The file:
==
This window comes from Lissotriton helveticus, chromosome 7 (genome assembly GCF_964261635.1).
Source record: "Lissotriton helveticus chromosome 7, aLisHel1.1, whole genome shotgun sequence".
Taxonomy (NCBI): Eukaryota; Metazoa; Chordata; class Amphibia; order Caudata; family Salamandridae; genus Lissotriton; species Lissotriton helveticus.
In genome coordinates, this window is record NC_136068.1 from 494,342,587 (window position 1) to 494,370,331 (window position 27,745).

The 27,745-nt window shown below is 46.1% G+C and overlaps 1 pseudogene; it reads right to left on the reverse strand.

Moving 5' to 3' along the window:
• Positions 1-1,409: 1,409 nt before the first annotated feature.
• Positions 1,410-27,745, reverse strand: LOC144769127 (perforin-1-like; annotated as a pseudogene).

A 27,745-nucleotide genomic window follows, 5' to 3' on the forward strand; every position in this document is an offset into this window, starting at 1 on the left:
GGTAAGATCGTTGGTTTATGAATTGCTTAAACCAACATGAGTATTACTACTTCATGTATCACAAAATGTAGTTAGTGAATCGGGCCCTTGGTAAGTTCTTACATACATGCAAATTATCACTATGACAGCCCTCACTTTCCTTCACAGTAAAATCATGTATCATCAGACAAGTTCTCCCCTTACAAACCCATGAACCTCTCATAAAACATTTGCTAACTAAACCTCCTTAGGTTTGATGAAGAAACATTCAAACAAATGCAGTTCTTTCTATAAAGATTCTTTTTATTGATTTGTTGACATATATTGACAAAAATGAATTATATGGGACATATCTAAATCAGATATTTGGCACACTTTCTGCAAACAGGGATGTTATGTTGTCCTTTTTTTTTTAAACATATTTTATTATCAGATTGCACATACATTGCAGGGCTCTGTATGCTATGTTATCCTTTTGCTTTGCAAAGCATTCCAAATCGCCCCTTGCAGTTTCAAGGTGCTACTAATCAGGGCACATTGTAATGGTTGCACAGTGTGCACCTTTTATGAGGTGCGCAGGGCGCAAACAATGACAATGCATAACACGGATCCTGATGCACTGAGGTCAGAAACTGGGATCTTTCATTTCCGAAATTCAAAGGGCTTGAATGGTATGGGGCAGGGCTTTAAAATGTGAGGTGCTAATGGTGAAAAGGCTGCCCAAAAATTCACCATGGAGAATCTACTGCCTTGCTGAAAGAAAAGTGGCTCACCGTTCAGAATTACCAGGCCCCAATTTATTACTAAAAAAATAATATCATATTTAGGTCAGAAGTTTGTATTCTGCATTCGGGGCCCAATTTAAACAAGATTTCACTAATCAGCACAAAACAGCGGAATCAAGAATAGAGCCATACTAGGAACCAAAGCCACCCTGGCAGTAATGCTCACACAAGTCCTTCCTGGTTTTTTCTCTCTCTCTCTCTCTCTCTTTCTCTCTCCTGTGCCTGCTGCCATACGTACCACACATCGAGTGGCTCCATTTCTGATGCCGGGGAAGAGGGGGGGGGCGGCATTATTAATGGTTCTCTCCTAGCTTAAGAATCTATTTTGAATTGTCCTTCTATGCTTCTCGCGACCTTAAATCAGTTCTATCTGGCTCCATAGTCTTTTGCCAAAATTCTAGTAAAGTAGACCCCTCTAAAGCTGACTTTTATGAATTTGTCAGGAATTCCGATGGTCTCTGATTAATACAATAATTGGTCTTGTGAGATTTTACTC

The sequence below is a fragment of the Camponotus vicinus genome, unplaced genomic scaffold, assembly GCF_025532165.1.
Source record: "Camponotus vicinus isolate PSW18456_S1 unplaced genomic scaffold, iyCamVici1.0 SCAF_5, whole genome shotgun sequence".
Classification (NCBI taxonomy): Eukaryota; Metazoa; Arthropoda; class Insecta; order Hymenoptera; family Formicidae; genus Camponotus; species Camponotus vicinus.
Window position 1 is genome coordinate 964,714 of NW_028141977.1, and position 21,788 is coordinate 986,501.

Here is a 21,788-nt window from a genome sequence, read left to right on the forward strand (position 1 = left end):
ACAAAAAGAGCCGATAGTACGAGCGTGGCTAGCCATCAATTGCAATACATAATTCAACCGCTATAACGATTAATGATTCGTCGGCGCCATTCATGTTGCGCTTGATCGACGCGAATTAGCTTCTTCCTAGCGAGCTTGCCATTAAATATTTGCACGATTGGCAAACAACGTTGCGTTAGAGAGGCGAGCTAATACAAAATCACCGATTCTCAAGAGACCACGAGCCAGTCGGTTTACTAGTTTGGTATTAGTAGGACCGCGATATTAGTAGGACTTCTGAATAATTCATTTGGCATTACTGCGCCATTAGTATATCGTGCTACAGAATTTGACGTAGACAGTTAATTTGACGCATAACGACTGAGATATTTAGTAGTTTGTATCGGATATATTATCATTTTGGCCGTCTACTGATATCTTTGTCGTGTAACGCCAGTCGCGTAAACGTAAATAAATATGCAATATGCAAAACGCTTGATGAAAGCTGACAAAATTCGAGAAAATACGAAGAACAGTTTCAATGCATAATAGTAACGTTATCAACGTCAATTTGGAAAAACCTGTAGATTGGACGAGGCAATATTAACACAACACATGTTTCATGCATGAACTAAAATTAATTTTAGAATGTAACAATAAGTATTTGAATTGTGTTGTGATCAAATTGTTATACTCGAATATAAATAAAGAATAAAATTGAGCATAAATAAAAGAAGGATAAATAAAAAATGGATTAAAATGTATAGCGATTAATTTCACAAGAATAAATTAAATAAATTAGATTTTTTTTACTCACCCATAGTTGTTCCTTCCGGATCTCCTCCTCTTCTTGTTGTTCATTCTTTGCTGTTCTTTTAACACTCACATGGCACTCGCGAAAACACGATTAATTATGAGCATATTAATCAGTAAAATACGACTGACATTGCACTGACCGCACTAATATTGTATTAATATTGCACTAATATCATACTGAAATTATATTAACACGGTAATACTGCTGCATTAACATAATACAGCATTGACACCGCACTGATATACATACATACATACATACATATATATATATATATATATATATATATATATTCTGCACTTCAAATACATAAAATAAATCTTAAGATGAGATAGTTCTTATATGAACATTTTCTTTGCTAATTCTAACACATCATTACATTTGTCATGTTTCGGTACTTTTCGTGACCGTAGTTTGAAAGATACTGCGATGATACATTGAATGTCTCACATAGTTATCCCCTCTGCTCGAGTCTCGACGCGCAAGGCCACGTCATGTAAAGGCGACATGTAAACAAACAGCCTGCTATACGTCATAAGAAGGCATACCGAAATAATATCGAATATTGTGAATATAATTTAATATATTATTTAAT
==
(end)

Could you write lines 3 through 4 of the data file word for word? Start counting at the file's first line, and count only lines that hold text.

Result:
Taxonomy (NCBI): Eukaryota; Metazoa; Chordata; class Amphibia; order Caudata; family Salamandridae; genus Lissotriton; species Lissotriton helveticus.
In genome coordinates, this window is record NC_136068.1 from 494,342,587 (window position 1) to 494,370,331 (window position 27,745).